Volcanoes are included in the "New Activity/Unrest" section of the Weekly Volcanic Activity Report if the activity occurs after at least 3 months of quiescence. Once a volcano is included in the "New Activity/Unrest" section, updates will remain in that section unless the activity continues for more than 1 month without escalating, after which time updates will be listed in the "Continuing Activity" section. Volcanoes are also included in the "New Activity/Unrest" section if the volcano is undergoing a period of relatively high unrest, or increasing unrest. This is commonly equal to Alert Level Orange on a scale of Green, Yellow, Orange, Red, where Red is the highest alert. Or alert level 3 on a scale of 1-4 or 1-5.
It is important to note that volcanic activity meeting one or more of these criteria may occur during the week, but may not be included in the Weekly Volcanic Activity Report because we did not receive a report.
1. The Weekly Volcanic Activity Report is intended to provide timely information about global volcanism on a weekly basis. Consequently, the report is generated rapidly by summarizing volcanic reports from various sources, with little time for fact checking. The accuracy of the Weekly Volcanic Activity Report is dependent upon the quality of the volcanic activity reports we receive. Reports published in the Bulletin of the Global Volcanism Network are monthly, and more carefully reviewed, although all of the volcanoes discussed in the Weekly Volcanic Activity Report are not necessarily reported in the Bulletin. Because of our emphasis on rapid reporting on the web we have avoided diacritical marks. Reports are updated on the Weekly Volcanic Activity Report web page as they are received, therefore information may be included regarding events that occurred before the current report period.
2. Rapidly developing events lead to coverage that is often fragmentary. Volcanoes, their eruptions, and their plumes and associated atmospheric effects are complex phenomena that may require months to years of data analysis in order to create a comprehensive summary and interpretation of events.
3. Preliminary accounts sometimes contain exaggerations and "false alarms," and accordingly, this report may include some events ultimately found to be erroneous or misleading.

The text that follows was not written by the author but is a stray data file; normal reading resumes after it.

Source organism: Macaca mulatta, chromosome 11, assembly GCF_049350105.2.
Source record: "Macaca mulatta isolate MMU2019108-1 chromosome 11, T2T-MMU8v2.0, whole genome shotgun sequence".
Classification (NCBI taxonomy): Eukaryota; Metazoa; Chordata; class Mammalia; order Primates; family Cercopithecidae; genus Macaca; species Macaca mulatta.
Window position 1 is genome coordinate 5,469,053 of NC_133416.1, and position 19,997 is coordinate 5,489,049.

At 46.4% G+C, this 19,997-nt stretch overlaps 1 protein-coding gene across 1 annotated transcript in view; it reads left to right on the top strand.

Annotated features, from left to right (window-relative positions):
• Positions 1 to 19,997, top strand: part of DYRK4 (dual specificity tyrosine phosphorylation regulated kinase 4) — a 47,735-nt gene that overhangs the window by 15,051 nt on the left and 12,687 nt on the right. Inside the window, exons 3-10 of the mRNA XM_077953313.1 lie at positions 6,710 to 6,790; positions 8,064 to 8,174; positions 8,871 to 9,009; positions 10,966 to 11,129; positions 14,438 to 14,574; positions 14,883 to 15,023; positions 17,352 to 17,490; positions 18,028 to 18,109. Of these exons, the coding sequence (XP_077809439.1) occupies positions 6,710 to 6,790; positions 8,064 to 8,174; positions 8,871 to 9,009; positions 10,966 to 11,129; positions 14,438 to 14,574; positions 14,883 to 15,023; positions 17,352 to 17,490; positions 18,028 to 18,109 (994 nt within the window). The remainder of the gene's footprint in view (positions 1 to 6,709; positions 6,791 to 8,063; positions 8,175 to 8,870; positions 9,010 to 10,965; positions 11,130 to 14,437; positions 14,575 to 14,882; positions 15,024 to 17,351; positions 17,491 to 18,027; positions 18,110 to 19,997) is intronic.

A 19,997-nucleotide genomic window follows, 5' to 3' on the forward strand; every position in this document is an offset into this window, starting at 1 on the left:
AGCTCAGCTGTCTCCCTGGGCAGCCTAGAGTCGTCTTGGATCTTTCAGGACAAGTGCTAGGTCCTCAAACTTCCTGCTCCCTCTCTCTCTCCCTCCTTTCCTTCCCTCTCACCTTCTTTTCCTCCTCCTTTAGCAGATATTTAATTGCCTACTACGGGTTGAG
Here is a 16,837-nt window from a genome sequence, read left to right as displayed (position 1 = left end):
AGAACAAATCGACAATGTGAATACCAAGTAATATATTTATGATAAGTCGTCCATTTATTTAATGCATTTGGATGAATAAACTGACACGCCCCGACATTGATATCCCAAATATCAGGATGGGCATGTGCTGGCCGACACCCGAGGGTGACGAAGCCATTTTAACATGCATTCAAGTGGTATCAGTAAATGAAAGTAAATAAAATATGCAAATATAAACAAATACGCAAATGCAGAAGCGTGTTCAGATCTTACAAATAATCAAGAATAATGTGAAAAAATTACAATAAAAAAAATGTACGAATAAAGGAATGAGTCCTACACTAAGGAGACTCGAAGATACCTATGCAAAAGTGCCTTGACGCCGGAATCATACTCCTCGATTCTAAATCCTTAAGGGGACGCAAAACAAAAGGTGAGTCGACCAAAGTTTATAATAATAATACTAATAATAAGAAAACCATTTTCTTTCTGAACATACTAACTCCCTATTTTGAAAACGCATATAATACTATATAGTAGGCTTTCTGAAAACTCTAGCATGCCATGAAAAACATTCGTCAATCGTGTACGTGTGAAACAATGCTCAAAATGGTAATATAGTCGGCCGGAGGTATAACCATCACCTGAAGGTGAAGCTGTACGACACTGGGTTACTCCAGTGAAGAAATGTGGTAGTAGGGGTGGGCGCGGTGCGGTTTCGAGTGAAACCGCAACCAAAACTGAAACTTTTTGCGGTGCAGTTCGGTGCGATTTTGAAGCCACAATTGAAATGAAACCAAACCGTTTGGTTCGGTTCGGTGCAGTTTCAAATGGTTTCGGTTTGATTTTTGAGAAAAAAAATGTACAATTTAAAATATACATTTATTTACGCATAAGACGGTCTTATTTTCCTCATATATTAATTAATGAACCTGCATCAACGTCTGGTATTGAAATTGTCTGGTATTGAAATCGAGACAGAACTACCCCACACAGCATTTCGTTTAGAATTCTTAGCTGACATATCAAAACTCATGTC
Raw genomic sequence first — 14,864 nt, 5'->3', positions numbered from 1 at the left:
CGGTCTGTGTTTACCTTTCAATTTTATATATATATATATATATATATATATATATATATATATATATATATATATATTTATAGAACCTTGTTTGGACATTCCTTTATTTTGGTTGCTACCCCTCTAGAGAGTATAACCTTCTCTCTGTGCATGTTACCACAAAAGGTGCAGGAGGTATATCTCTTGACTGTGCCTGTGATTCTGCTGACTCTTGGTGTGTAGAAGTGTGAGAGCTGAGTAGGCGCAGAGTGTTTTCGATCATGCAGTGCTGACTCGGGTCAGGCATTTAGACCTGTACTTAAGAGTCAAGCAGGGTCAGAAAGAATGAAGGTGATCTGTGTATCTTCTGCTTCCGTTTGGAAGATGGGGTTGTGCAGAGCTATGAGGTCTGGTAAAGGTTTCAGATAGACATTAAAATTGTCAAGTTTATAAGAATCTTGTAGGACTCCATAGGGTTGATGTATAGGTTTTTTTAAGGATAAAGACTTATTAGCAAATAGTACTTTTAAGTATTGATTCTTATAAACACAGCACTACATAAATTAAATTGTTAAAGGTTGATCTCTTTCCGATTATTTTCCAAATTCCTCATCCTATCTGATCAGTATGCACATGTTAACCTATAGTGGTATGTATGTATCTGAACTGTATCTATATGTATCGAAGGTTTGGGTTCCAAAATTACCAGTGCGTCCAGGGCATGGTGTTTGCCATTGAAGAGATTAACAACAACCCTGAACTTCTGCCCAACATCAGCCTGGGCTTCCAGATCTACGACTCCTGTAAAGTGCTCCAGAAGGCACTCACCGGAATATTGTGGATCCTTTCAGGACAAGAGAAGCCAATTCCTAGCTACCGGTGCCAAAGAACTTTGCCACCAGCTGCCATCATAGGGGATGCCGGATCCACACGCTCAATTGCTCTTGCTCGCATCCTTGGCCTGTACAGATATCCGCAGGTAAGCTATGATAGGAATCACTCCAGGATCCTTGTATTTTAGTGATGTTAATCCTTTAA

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RSS and CAP Feeds
An RSS (Really Simple Syndication) feed for the Weekly Volcanic Activity Report first made available on 5 March 2008 can be utilized with the aid of various free downloadable readers. The report content of the news feed is identical to the Weekly Volcanic Activity Report minus some features including the header information (latitude and longitude and summit elevation), the Geologic Summary, and a link to the volcano's page from the Global Volcanism Program. Each volcano report includes a link from the volcano's name back to the more complete information in the Weekly Volcanic Activity Report on the Smithsonian website. On 12 March 2009, GeoRSS tags were added so that the latitude and longitude for each volcano could be included with the feed.
At the end of each individual report is a list of the sources used. We would like to emphasize that the World Organization of Volcano Observatories (WOVO) website (http://www.wovo.org/) lists the regional volcano observatories that have the most authoritative data for many of these events.
CAP (Common Alerting Protocol) feeds are XML files specifically formatted for disaster management.
Google Earth Placemarks
A Google Earth network link for the Weekly Volcanic Activity Report was first made available on 1 April 2009. This file can be loaded into the free Google Earth software, and in turn will load placemarks for volcanoes in the current weekly report. Placemark balloons include the volcano name, report date, report text, sources, and links back to the GVP volcano page for that volcano and to the complete Weekly Report for that week.